A Ferris State University student used skills he learned in a first-aid class to save the life of a young girl.
Tony Beck, a corporate fitness and wellness student in Ferris’ Recreation Leadership and Management program, was working at Kentucky Fried Chicken in Big Rapids when a young girl began choking and turning blue.
“I looked behind me and saw what appeared to be the young girl’s mother trying to
stop her from choking,” said Beck, a senior from Big Rapids. “I knew I had to help
During a first-responder course offered as part his major, Beck learned cardiopulmonary resuscitation, automated external defibrillator usage and other life-saving techniques, including abdominal thrusts for choking patients.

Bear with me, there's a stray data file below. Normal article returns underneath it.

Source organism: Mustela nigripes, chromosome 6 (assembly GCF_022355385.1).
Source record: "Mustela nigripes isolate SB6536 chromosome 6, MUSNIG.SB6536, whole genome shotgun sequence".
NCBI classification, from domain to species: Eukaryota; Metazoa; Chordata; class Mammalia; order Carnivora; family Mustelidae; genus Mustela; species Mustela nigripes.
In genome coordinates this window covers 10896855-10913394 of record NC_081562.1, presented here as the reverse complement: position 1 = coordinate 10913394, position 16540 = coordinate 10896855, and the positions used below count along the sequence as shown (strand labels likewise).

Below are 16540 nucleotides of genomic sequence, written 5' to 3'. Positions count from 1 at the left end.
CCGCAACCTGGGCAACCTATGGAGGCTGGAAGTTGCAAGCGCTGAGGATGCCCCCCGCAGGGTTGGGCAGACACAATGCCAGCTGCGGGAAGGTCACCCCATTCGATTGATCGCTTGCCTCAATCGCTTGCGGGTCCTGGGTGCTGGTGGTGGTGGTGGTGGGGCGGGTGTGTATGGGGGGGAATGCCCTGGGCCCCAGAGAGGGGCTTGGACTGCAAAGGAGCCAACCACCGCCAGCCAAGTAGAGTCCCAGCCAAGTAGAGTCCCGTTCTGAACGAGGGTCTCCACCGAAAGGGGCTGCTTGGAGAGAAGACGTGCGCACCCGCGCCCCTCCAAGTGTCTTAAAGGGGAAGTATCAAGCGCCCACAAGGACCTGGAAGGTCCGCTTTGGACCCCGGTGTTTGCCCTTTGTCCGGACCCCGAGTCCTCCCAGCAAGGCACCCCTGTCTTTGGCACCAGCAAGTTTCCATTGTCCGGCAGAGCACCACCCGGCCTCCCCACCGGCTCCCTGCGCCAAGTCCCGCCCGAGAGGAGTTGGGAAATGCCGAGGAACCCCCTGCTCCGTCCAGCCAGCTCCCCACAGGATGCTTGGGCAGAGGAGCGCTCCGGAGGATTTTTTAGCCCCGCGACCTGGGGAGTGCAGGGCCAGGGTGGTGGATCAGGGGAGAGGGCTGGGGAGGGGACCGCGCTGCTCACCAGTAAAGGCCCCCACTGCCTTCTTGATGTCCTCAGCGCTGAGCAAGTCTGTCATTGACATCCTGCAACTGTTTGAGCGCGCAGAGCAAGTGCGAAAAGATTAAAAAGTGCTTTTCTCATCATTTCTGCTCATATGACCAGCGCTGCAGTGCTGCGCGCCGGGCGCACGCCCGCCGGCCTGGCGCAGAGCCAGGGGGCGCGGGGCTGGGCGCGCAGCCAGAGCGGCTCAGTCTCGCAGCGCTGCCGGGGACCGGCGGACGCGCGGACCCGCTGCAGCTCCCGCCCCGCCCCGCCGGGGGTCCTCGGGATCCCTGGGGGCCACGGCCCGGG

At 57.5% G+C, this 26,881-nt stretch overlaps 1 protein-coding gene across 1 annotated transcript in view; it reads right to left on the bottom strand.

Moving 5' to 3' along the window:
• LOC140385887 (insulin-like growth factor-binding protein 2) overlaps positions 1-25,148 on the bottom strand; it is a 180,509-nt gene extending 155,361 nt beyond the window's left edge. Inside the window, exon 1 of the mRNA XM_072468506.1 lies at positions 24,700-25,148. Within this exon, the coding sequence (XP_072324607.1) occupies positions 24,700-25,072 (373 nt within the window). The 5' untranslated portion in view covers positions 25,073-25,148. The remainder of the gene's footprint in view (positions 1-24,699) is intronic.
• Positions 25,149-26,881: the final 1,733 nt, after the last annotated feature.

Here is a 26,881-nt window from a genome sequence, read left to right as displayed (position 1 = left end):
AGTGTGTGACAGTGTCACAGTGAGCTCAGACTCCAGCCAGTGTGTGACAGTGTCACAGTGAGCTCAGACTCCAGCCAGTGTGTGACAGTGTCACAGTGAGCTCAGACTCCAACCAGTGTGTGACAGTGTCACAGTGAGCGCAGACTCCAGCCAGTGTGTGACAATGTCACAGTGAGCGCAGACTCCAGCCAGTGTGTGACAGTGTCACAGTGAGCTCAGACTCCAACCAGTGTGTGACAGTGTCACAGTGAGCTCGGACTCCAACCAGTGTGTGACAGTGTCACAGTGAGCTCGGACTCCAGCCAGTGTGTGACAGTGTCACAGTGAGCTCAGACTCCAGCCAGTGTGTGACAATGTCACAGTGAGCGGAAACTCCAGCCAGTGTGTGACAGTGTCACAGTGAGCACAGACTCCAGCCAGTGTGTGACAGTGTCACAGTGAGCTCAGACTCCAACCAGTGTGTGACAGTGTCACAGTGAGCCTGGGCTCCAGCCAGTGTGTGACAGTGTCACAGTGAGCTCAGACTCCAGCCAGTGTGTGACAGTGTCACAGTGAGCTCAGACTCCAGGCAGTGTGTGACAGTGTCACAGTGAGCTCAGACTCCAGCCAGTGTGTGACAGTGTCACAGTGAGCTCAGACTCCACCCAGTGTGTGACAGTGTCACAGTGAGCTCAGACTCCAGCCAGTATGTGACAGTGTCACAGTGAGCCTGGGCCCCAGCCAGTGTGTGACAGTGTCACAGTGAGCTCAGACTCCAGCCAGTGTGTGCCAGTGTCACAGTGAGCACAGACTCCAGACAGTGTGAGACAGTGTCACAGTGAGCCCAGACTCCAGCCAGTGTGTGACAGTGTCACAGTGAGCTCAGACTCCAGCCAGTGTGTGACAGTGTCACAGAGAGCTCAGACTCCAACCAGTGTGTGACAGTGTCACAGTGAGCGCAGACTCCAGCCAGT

The program offers three courses that include varying degrees of situational first aid, including Responding to Emergencies (RMLS 122), a course open to any Ferris student, said Matt Wagenheim, department chair. The course teaches the skills, technical decision-making and interpersonal skills necessary to provide appropriate care in an emergency.
“We’re not making doctors, but we are giving students a skill set that allows them to react in a crisis situation,” Wagenheim said. “The most important thing the training does is gives them the confidence to step in and put this skill set into practice.”
Beck, for one, is glad he took the class.
“I think it’s important for everyone to not only know these skills, but be able to apply them,” he said. “You never know when you will be put into a situation where someone needs help.”
His manager at Kentucky Fried Chicken said she was “so proud” of Beck.
“It was definitely a high-stress situation, but he couldn’t have handled it better,” said Patricia Cornell. “I am so grateful he was working.”